Science: Titanic, All, Everest: Why do people take risks?

Science
Titanic, All, Everest: Why do people take risks?

This undated photo

© Oceangate Expeditions/PA Media/dpa

Five adventurers went missing in a submersible on their way to the famous wreck of the “Titanic”. Why are people looking for such high-risk thrills at all – sometimes for a lot of money?

Deep down to the famous wreck of the “Titanic” and very far up Mount Everest, or even into space: While some people get queasy just thinking about it, other people seem to be looking for exactly such activities and therein the to see the ultimate thrill.

They often pay a lot of money for this and take great risks – like the five people on board the missing submersible “Titan”, which is currently being searched for near the “Titanic” wreck in the North Atlantic.

Whether it’s rich people for whom high ticket prices are not a financial problem, or people who save up the money for years – they all have a “very special inclination to take risks”, they actively seek out this risk and see it as a kick, says the Berlin psychology Professor Birgitta Sticher from the University of Economics and Law (HWR). “It’s also about the feeling of challenge and aliveness. You can call that a personality trait. At the other extreme are people with a very great need for security and control.”

“Some hope that things will go well”

These people took the risk of such undertakings with the hope of emerging as “victors”. “For example, if you judged an excursion that you wouldn’t survive it, you wouldn’t go with it. I assume that most people who do something like that also have a certain belief in technology. A certain hope that it will be fine.” In the case of rich people, it might also be that they want to show that they can do something with their money that others cannot.

An entry in the Guinness Book of Records, a souvenir photo or simply personal self-affirmation may also motivate some people. Other people travel out of scientific curiosity – and in this way have been contributing to the exploration and surveying of the world and space and thus to scientific progress for centuries.

Hobby astronauts launch into space

While in the past it was mostly explorers, individually or in groups, who often organized and financed their own ventures, the range of such thrill offers has moved closer to the mainstream in recent years thanks to the improvement in technical possibilities. For example, there are now several companies that transport people who are not trained astronauts for shorter or longer trips into space, including Blue Origin by Amazon founder Jeff Bezos or SpaceX by Elon Musk.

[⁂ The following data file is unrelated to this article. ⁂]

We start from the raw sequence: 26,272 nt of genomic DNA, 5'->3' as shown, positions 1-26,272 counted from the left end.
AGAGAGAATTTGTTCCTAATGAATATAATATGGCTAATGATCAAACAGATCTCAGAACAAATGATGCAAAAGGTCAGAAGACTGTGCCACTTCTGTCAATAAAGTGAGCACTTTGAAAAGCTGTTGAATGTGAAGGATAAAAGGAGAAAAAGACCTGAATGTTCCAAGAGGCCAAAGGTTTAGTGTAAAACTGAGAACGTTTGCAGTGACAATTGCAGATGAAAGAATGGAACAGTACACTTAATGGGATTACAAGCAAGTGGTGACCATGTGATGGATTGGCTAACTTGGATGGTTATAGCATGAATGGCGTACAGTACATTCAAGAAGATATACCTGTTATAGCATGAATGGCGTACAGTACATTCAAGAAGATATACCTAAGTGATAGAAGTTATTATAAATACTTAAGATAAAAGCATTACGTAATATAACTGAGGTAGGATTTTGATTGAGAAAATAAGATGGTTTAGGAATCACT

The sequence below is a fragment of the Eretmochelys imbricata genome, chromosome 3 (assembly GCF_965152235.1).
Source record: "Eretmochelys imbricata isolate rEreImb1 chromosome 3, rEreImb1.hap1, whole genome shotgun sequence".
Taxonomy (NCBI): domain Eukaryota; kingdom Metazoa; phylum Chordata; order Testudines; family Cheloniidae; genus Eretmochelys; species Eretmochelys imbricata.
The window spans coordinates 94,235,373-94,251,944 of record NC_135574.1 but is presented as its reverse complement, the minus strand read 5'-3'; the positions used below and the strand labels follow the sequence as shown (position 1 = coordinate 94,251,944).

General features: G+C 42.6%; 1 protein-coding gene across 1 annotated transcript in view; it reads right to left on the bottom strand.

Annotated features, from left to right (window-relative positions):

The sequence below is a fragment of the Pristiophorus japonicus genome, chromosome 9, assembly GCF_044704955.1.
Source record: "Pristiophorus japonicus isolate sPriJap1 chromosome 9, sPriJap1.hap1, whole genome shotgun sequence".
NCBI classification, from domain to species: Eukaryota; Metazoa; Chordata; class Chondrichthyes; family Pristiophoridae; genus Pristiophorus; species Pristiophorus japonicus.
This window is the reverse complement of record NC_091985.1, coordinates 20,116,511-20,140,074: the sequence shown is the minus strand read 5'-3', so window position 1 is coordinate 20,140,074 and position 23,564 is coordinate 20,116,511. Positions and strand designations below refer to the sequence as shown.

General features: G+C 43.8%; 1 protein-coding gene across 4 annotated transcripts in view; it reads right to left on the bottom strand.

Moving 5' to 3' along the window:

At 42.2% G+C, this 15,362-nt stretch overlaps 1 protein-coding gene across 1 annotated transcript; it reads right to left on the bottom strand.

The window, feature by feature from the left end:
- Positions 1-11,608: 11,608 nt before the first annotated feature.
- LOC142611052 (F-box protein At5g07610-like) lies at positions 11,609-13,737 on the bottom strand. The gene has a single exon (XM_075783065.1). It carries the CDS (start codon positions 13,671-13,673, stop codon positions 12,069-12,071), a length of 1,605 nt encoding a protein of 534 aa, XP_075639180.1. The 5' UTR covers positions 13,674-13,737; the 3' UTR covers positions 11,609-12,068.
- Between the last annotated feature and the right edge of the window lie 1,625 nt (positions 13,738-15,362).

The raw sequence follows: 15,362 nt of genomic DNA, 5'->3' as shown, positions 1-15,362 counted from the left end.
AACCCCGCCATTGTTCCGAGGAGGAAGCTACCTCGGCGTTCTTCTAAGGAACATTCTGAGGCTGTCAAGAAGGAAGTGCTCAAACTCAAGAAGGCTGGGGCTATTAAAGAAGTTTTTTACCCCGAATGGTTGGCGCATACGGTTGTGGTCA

The British entrepreneur Hamish Harding, who is on board the disappeared submersible “Titan”, had booked a short space trip with Blue Origin last year. According to media reports, these trips cost around 30 million dollars (about 27 million euros). However, manned space travel is still considered technically extremely difficult and risky. Just a few months after Harding’s all-trip, for example, a Blue Origin rocket crashed shortly after launch, luckily with no people on board.

Expensive summit climb

According to first estimates by the Nepalese Ministry of Tourism, more than 600 mountaineers and local mountain guides and porters reached Mount Everest, which at around 8849 meters is the highest mountain in the world, this year alone – at least twelve people died this year in this undertaking for which Mountain climbers have to factor in thousands of dollars.

The demand for excursions to the famous wreck of the “Titanic” is also high: in 2021 his company Oceangate Expeditions, which is behind the disappeared submersible “Titan”, reached the wreck six times and in 2022 seven times, said the company’s boss, Stockton Rush, in the at a lecture last year. In addition to Harding, according to media reports, citing Oceangate, Rush is also one of the five occupants of the submersible. A ticket will cost around $250,000.

The British entrepreneur Harding is involved in the famous “Explorers Club” in New York, in which explorers have been coming together for more than 100 years. “When I saw Hamish at the Global Exploration Summit last week, his excitement about this expedition was palpable. I know he was looking forward to doing research at this site,” wrote the club’s president, Richard Garriott de Cayeux, in an open letter to its members. “We all share the fervent hope that the submersible will be found as soon as possible and that the crew is safe.”

dpa

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